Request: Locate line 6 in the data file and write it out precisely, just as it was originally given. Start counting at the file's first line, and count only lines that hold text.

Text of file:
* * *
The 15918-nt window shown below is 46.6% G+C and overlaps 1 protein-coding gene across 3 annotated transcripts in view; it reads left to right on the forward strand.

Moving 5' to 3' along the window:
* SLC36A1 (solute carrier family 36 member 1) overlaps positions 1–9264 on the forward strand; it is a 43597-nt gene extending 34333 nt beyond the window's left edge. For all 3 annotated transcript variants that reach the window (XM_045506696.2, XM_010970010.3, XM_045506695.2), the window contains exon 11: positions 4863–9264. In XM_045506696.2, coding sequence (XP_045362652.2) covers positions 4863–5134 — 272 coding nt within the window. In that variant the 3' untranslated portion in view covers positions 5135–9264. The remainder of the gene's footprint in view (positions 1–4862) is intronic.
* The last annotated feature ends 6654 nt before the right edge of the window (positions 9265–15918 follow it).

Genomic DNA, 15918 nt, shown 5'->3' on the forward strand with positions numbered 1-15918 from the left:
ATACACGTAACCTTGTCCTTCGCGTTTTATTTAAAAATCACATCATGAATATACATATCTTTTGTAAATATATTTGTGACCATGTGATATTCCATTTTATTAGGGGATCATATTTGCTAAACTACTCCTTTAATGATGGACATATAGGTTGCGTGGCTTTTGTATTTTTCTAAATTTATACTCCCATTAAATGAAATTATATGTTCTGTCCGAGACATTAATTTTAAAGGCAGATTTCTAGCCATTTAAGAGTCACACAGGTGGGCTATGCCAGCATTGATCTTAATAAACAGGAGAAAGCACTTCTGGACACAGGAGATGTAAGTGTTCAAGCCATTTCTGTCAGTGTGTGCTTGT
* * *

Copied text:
ATACACGTAACCTTGTCCTTCGCGTTTTATTTAAAAATCACATCATGAATATACATATCTTTTGTAAATATATTTGTGACCATGTGATATTCCATTTTATTAGGGGATCATATTTGCTAAACTACTCCTTTAATGATGGACATATAGGTTGCGTGGCTTTTGTATTTTTCTAAATTTATACTCCCATTAAATGAAATTATATGTTCTGTCCGAGACATTAATTTTAAAGGCAGATTTCTAGCCATTTAAGAGTCACACAGGTGGGCTATGCCAGCATTGATCTTAATAAACAGGAGAAAGCACTTCTGGACACAGGAGATGTAAGTGTTCAAGCCATTTCTGTCAGTGTGTGCTTGT